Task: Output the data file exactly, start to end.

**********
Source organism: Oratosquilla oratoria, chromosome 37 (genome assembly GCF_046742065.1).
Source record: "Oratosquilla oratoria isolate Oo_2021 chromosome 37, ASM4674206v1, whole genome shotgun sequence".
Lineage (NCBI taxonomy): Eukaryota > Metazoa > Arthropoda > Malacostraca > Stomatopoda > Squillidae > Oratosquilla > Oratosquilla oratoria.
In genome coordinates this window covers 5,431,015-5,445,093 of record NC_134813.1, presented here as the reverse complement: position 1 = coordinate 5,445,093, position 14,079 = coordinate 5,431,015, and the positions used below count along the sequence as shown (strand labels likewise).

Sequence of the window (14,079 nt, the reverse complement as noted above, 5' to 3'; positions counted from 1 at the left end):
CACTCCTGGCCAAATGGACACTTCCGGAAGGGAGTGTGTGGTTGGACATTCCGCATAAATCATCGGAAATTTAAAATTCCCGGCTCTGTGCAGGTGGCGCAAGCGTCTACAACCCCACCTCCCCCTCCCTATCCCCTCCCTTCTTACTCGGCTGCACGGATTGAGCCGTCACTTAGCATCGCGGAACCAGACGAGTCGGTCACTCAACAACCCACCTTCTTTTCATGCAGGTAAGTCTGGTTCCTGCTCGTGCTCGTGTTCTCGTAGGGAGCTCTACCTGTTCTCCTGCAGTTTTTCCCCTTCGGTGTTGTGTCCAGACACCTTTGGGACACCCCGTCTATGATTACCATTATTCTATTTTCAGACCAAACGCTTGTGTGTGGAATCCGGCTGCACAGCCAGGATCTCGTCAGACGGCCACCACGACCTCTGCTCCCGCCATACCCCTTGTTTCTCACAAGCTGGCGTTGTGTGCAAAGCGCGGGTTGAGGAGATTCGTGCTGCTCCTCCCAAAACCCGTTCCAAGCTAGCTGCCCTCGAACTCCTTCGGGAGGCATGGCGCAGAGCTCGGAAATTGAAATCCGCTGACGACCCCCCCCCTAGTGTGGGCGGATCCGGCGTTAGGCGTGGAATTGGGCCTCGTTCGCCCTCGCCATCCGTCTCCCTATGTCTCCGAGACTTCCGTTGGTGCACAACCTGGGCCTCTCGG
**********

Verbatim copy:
Source organism: Oratosquilla oratoria, chromosome 37 (genome assembly GCF_046742065.1).
Source record: "Oratosquilla oratoria isolate Oo_2021 chromosome 37, ASM4674206v1, whole genome shotgun sequence".
Lineage (NCBI taxonomy): Eukaryota > Metazoa > Arthropoda > Malacostraca > Stomatopoda > Squillidae > Oratosquilla > Oratosquilla oratoria.
In genome coordinates this window covers 5,431,015-5,445,093 of record NC_134813.1, presented here as the reverse complement: position 1 = coordinate 5,445,093, position 14,079 = coordinate 5,431,015, and the positions used below count along the sequence as shown (strand labels likewise).

Sequence of the window (14,079 nt, the reverse complement as noted above, 5' to 3'; positions counted from 1 at the left end):
CACTCCTGGCCAAATGGACACTTCCGGAAGGGAGTGTGTGGTTGGACATTCCGCATAAATCATCGGAAATTTAAAATTCCCGGCTCTGTGCAGGTGGCGCAAGCGTCTACAACCCCACCTCCCCCTCCCTATCCCCTCCCTTCTTACTCGGCTGCACGGATTGAGCCGTCACTTAGCATCGCGGAACCAGACGAGTCGGTCACTCAACAACCCACCTTCTTTTCATGCAGGTAAGTCTGGTTCCTGCTCGTGCTCGTGTTCTCGTAGGGAGCTCTACCTGTTCTCCTGCAGTTTTTCCCCTTCGGTGTTGTGTCCAGACACCTTTGGGACACCCCGTCTATGATTACCATTATTCTATTTTCAGACCAAACGCTTGTGTGTGGAATCCGGCTGCACAGCCAGGATCTCGTCAGACGGCCACCACGACCTCTGCTCCCGCCATACCCCTTGTTTCTCACAAGCTGGCGTTGTGTGCAAAGCGCGGGTTGAGGAGATTCGTGCTGCTCCTCCCAAAACCCGTTCCAAGCTAGCTGCCCTCGAACTCCTTCGGGAGGCATGGCGCAGAGCTCGGAAATTGAAATCCGCTGACGACCCCCCCCCTAGTGTGGGCGGATCCGGCGTTAGGCGTGGAATTGGGCCTCGTTCGCCCTCGCCATCCGTCTCCCTATGTCTCCGAGACTTCCGTTGGTGCACAACCTGGGCCTCTCGG